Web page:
RIM: network improving, but no timetable for recovery

Research in Motion has admitted that it doesn’t know how long it will take to get its BlackBerry services back to normal.

RIM: network improving, but no timetable for recovery

According to RIM, its services are starting to recover after three days of outages and delays on the network.

But RIM founder and joint CEO Mike Lazaridis said a full recovery could take more time and he warned of further disruption as the network recovers.

“I’d like to give you an estimated time of full recovery around the world, but I can’t do this with certainty,” he said.

“We expect to see steady improvements, and possibly some instability, as the system comes back to normal service levels everywhere.”

The company has faced a public backlash over the way it has handled the system failure – apparently caused by a faulty switch in Slough – but earlier today said the service should be returning to normal.

“From 6am today, all services across Europe, the Middle East and Africa, as well as India, have been operating with significant improvement,” the company said. “We continue to monitor the situation 24×7 to ensure ongoing stability. Thank you for your patience.”

A large backlog has been generated and we’ve had to throttle services while we process this backlog

The company blamed the ongoing and erratic service problems around the globe on a backlog of data created by the switch failure in Slough.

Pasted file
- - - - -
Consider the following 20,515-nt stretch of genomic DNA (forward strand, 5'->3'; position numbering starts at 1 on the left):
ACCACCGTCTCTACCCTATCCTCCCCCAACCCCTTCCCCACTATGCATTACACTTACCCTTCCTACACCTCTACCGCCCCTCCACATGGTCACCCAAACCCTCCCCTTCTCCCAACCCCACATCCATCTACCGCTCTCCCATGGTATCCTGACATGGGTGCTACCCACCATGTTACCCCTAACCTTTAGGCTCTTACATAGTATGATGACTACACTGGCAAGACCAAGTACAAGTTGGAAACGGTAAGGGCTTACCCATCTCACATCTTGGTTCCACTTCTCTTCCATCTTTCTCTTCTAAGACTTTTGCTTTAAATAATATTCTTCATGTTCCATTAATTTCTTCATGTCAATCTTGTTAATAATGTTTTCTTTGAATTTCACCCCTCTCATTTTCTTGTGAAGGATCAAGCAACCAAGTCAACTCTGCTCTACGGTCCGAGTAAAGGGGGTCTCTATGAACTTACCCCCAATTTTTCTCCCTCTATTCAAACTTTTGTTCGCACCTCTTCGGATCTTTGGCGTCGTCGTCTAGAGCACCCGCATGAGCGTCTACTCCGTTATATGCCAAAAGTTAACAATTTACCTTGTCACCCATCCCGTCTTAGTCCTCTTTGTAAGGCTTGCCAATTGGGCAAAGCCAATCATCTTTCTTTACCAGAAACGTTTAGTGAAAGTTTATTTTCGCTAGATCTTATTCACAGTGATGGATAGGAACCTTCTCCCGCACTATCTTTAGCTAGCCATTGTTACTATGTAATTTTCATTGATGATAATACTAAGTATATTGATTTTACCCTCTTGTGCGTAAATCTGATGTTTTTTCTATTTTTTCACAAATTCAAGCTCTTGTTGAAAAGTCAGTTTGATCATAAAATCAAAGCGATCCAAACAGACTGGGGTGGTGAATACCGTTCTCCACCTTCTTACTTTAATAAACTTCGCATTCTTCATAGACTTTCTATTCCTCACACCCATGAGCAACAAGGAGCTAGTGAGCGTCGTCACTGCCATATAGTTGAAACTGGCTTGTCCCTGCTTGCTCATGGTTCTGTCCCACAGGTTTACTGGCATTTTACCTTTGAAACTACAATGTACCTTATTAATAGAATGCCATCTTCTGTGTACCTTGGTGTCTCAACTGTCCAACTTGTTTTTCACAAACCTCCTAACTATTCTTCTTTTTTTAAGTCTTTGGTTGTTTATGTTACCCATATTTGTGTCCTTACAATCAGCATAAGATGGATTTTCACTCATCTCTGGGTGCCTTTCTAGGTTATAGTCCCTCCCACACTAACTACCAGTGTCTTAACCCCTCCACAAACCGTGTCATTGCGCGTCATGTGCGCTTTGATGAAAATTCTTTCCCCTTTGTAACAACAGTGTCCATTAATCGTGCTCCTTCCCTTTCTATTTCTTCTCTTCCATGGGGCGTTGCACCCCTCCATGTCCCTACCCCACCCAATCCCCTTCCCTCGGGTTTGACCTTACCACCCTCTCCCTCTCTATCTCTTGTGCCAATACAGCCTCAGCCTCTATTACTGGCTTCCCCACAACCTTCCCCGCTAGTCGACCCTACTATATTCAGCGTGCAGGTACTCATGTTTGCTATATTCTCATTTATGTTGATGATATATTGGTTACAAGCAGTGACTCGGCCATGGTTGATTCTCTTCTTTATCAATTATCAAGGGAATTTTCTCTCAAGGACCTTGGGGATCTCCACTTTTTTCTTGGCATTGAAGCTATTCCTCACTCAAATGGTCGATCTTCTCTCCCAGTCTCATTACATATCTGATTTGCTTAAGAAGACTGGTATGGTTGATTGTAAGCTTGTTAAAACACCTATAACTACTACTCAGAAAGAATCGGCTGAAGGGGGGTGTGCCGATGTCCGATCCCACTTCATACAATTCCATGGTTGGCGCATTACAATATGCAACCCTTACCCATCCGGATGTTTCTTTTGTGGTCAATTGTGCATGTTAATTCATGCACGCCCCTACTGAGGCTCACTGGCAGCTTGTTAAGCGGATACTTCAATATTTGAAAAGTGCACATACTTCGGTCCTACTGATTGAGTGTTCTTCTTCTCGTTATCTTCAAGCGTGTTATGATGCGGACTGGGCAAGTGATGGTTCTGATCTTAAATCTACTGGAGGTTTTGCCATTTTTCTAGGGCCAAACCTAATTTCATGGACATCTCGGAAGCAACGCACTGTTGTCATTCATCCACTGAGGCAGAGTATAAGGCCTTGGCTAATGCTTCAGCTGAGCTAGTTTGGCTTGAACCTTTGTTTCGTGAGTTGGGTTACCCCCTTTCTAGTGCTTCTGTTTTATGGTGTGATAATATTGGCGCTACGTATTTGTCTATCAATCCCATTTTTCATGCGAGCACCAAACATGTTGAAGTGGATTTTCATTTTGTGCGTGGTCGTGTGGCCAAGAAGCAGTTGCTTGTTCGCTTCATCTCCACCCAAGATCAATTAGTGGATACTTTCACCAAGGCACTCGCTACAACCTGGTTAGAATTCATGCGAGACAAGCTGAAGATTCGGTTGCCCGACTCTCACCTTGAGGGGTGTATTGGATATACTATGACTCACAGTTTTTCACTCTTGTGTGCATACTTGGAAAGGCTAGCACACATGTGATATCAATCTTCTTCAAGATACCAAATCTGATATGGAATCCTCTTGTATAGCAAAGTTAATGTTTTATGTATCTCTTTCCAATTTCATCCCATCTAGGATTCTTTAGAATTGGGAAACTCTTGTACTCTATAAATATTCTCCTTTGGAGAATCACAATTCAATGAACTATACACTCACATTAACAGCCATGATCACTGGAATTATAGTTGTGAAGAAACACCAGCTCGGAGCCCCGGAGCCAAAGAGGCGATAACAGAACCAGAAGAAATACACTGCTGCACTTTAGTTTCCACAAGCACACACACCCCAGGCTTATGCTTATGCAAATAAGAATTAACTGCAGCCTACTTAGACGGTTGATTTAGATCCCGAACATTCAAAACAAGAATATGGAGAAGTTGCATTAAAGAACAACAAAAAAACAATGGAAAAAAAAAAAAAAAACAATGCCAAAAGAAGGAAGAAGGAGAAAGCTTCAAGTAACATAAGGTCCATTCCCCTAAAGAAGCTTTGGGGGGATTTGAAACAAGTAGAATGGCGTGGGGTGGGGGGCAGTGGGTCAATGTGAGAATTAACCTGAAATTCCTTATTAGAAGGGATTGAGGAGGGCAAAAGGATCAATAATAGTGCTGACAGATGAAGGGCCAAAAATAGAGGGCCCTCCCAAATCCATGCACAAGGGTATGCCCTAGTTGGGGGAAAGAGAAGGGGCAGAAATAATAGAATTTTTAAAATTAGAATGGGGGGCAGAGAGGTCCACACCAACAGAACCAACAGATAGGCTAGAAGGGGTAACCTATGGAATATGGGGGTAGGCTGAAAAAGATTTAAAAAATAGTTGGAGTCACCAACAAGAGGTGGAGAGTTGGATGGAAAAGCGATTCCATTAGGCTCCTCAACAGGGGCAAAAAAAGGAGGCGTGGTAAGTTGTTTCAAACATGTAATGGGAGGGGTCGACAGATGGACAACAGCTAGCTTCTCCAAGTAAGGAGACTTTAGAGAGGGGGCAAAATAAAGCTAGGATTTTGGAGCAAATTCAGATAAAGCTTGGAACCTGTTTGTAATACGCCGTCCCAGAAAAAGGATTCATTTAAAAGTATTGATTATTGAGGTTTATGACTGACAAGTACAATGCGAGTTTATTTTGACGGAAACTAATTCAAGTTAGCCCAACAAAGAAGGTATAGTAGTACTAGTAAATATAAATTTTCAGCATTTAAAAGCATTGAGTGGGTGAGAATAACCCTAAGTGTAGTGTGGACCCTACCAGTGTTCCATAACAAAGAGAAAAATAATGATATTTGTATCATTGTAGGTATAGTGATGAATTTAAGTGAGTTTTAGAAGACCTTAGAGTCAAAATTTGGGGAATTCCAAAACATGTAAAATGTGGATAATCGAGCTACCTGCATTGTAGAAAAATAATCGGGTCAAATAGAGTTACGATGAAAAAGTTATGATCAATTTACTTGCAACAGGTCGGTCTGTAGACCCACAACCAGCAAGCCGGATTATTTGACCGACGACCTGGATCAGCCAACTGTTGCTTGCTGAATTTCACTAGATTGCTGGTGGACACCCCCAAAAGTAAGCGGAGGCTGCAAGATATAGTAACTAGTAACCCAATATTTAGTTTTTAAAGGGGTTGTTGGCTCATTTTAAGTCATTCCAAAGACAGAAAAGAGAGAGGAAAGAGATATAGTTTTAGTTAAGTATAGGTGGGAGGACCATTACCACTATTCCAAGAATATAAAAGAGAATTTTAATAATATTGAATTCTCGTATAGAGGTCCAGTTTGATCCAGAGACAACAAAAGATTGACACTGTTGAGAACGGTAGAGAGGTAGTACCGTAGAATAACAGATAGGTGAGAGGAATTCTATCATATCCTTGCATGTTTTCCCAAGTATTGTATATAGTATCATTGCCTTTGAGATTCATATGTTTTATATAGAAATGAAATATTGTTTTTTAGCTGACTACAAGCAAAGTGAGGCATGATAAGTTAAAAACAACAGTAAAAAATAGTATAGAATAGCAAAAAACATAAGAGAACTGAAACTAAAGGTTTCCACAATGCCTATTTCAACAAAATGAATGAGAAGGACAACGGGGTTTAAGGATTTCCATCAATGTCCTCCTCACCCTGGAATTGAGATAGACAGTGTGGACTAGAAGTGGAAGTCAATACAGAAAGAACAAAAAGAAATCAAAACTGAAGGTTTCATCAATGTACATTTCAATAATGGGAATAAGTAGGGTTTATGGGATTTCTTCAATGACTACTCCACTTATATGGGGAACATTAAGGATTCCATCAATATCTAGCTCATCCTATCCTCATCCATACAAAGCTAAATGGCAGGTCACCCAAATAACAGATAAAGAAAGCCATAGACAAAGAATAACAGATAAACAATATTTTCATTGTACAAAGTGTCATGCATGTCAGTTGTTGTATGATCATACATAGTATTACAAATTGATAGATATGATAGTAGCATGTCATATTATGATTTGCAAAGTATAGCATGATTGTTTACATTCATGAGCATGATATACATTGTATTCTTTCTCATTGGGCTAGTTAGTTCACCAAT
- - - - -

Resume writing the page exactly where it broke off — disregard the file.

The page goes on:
“A large backlog has been generated and we’ve had to throttle services while we process this backlog, which is why we’re seeing ongoing issues and impact on other regions,” said David Yach, chief technology officer for software at Research In Motion, in a conference call.

“RIM’s infrastructure suffered a core switch failure,” said Yach. “They all have redundant switches and are designed to fail over with no impact to services, but in this case the failover did not function as expected, despite the fact that we test.”

The company said it has established the root cause of the outage, but it declined to discuss what happened until it had conducted further testing.

RIM did, however, dismiss rumours of a attack being the cause of the collapse, saying it had “seen no evidence of a hack or attack being the cause”.

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